Many families know to consult with a speech pathologist if their child is delayed with their articulation or language skills, but they do not know who to turn to if their child has trouble tolerating certain food textures. As a result, some of these symptoms remain untreated and turn into a more serious issue. According to the Kennedy Krieger Institute, approximately 50% of children experience a form of feeding difficulty, of which 10% develop a severe feeding disorder. If a child has difficulty eating properly, this can result in weight loss for a developing child. For all families, regardless of the issue, the main goal for children who present with feeding difficulties is for them to eat a variety of foods with their family in a fun, nurturing environment.


You should consider seeking out a speech pathologist, if your child is experiencing a couple of the following symptoms: coughing and/or choking during or after swallowing, crying during mealtimes;, decreased responsiveness during feeding, dehydration, difficulty chewing foods that are texturally appropriate for age (may spit out partially chewed food), difficulty managing saliva, disengagement cues, (e.g., facial grimacing, finger splaying, or head turning away from food source), frequent congestion after meals, frequent respiratory illnesses, gagging, loss of food/liquid from the mouth when eating, noisy or wet vocal quality noted during and after feeding, extremely long feeding times, refusing foods of certain textures or types, taking only small volumes or over-packing the mouth, and vomiting (more than typical “spit up” for infants).

If you have concerns about your child and their feeding habits, I would like for you to consider the following:

  1. All therapy starts with an evaluation.

Typically conducted by a speech language pathologist or occupational therapist who specializes in feeding and swallowing difficulties in children, this evaluation can be done in the clinic and generally consists of replicating a mealtime that is similar to one that your child experiences at home. It should it be noted that prior to the evaluation, you may be asked to complete a questionnaire and/or keep a “food journal” over a period of time to provide the therapist with more information.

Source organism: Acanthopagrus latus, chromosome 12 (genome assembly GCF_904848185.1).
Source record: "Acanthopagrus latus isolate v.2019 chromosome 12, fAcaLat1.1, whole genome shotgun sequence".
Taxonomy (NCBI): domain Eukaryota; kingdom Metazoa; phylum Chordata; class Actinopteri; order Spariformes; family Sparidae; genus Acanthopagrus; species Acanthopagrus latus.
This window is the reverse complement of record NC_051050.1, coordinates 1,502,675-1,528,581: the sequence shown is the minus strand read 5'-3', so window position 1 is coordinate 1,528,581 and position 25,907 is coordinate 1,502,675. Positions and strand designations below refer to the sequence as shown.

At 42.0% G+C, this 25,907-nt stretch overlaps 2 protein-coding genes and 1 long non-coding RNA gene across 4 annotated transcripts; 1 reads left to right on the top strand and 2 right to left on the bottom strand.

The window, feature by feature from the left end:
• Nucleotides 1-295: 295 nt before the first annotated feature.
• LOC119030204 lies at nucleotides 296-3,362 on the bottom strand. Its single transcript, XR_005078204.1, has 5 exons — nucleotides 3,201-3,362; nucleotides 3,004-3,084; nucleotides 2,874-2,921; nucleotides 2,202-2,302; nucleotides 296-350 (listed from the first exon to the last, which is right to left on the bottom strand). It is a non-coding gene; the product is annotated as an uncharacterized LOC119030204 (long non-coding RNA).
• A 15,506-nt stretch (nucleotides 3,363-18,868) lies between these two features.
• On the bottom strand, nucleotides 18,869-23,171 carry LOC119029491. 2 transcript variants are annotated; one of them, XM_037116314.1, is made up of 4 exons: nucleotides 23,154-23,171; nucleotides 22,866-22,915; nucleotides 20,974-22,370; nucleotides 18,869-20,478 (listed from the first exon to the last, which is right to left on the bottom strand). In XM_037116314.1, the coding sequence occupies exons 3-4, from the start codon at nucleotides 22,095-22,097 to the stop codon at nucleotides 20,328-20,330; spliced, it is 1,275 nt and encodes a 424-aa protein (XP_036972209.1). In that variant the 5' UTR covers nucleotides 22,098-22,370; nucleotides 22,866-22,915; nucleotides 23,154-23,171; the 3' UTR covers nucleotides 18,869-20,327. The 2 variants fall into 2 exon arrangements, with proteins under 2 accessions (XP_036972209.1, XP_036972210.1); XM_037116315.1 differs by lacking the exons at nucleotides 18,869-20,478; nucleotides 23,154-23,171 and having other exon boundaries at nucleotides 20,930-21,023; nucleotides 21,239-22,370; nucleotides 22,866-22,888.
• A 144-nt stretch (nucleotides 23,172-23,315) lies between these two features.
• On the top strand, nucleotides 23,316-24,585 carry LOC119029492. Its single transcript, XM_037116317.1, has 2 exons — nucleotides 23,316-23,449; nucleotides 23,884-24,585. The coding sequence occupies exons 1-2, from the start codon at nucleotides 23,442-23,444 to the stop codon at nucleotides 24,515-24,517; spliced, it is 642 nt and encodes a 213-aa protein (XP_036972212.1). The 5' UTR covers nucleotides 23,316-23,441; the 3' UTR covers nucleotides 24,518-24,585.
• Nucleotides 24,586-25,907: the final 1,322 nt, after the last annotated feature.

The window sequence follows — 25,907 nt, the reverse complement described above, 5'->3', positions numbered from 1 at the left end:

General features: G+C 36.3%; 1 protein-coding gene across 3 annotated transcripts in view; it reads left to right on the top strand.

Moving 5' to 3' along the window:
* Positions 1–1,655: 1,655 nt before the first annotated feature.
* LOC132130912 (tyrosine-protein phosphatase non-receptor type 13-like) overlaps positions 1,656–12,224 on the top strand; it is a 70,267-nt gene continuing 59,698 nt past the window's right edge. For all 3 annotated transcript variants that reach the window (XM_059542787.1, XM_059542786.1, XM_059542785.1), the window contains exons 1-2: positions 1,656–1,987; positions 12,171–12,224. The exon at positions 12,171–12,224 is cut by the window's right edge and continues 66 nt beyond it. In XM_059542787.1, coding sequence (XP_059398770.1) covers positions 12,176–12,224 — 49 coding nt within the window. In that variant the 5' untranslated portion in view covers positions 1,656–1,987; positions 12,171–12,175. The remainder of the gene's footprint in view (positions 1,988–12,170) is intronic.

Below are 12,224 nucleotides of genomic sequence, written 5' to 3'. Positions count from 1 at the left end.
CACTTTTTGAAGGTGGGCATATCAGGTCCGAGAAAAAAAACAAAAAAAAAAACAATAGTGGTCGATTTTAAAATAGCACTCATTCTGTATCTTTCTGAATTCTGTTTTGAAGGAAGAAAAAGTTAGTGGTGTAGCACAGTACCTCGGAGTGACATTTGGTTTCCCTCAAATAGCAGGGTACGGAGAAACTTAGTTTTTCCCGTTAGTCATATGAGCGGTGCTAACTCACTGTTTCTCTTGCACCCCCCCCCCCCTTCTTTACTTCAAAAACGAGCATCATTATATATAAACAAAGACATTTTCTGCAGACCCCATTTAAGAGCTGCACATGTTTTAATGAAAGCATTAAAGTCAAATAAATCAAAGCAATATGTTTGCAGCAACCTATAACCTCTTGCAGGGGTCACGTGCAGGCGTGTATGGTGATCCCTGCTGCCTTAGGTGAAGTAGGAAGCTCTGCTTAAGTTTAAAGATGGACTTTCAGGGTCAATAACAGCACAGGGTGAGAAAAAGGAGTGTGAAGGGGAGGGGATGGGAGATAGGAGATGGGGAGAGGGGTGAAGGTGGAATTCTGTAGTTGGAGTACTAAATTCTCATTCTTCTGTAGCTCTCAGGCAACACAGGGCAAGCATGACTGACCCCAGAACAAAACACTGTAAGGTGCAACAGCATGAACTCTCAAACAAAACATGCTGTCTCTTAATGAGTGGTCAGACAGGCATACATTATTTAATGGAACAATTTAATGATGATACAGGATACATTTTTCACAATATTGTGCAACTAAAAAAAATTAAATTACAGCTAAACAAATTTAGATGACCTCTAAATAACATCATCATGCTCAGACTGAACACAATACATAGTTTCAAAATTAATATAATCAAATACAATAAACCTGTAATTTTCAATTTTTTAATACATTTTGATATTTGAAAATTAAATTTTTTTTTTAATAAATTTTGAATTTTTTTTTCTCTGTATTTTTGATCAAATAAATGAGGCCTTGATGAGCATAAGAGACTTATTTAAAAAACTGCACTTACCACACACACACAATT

2. The therapy should focus on the whole child and not only the symptoms.

It’s extremely rare for a child to have a feeding or swallowing difficulty due to one issue.  For example, some children with cerebral palsy present with low tone and have difficulty eating and chewing tougher textures because it hurts. As a result, they may start to eat less or not at all. A pediatrician may prescribe medication to stop the pain, but the learned behavior is still there and needs to be addressed.

  1. Family dynamics and culture should be incorporated into the therapy.

Feeding your child is cultural and emotional as it’s about creating a bond with your child and your culture.  When feeding becomes challenging, it’s stressful and it impacts the entire family on a daily basis and potentially socially as the family may be less likely to socialize during mealtimes. It is extremely important for the therapist to recognize what is culturally important to you and incorporate those objectives into the therapy program.

  1. It will take time.

First, eating is a developmental process. When a child has difficulty eating, it means they have stalled in the midst of learning a new skill.  Regardless of their age, the therapist will begin to teach the step by step process wherever they are having trouble (e.g., chewing) as a means to reaching the long term goal of eating with less restrictions. Therapists also have the advantage of charting every detail of progress and going days without seeing your child. On the other hand, when you are immersed in trying to feed your child multiple meals a day, it’s not always easy to see progress. Your therapist will give you small goals to work on every session and together, we will celebrate every single accomplishment!

  1. Every child will have their own journey

You may meet other parents who describe different techniques and strategies that your therapist uses with their child. It’s important to keep in mind that every child is different and that each approach will be tailored toward your child.